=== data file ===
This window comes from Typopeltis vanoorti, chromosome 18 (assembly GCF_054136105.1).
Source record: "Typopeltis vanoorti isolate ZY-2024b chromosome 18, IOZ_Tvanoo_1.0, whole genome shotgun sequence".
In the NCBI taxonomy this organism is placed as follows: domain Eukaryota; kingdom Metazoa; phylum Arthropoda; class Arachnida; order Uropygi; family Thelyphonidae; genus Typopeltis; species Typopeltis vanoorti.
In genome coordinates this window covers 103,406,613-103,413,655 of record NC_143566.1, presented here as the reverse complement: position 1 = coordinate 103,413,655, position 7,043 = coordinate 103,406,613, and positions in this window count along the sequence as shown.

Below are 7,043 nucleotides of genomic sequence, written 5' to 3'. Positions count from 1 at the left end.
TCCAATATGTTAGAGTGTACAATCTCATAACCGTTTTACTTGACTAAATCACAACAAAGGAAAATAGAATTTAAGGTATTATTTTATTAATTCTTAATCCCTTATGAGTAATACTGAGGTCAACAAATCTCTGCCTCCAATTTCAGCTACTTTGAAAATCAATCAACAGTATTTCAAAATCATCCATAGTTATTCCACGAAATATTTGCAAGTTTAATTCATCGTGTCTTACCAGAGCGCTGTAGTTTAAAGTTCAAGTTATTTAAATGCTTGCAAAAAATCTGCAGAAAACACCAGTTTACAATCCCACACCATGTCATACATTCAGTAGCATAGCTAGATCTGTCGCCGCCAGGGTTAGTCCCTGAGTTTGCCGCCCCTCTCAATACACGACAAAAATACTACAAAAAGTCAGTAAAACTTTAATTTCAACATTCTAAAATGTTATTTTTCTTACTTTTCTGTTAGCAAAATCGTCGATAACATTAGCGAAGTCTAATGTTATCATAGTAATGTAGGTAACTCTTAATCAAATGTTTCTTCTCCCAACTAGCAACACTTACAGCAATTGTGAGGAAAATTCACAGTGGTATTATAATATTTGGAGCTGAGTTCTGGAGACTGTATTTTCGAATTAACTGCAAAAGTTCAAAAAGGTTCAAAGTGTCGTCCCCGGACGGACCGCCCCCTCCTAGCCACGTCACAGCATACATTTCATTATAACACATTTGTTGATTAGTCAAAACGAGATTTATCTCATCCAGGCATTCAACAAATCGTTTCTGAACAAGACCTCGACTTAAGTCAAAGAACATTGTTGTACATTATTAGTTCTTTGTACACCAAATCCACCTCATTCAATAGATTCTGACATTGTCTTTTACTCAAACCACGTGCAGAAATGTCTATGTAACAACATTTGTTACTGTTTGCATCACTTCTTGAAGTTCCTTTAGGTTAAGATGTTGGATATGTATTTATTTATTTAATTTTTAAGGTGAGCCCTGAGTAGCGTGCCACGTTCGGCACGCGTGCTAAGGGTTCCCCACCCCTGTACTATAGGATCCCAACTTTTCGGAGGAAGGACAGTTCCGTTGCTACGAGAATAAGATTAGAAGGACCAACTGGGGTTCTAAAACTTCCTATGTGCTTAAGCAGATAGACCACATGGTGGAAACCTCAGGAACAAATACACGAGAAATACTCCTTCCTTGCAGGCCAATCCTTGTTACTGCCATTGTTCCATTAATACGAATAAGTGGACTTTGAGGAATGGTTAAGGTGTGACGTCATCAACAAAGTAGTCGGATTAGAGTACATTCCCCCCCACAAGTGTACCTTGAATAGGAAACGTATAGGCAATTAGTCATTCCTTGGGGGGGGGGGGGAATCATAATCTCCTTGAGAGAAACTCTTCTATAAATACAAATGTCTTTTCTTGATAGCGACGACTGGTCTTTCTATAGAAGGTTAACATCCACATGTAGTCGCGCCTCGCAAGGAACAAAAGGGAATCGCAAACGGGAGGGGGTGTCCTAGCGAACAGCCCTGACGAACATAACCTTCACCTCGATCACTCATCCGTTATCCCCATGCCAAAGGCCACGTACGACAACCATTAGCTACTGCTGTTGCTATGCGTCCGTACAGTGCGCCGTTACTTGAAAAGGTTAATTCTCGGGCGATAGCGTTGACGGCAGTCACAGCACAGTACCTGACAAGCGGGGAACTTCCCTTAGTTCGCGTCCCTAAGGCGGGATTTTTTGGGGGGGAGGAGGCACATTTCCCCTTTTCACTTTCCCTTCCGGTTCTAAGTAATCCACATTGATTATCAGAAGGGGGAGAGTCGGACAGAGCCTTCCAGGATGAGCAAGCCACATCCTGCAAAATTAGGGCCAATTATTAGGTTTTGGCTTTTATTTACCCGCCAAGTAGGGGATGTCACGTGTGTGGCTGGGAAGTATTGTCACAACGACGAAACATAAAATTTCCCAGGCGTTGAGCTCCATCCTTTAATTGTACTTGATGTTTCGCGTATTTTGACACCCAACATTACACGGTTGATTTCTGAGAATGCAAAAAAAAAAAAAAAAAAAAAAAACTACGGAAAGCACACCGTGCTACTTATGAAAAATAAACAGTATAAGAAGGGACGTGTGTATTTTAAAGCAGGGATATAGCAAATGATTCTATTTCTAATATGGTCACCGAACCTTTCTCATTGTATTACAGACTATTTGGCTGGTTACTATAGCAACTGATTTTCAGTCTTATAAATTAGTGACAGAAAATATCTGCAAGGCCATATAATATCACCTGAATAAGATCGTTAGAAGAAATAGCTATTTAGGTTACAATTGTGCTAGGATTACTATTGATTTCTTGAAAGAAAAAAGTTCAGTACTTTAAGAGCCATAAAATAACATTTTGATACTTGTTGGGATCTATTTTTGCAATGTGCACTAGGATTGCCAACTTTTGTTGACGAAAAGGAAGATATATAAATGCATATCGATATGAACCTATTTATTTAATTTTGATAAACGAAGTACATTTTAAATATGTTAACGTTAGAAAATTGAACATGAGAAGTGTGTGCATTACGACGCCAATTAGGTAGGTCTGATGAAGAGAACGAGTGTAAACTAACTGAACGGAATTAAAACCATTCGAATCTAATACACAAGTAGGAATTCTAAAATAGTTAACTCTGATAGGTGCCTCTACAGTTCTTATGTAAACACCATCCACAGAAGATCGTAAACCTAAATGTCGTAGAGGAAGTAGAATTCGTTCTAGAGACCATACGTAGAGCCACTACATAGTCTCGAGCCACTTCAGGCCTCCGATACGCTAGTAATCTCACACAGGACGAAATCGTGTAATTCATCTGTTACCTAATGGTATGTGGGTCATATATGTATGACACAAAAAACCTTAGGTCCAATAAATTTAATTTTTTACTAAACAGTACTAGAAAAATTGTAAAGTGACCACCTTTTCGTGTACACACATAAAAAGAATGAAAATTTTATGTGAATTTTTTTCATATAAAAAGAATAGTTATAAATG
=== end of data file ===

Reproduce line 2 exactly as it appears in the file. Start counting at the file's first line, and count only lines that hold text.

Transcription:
Source record: "Typopeltis vanoorti isolate ZY-2024b chromosome 18, IOZ_Tvanoo_1.0, whole genome shotgun sequence".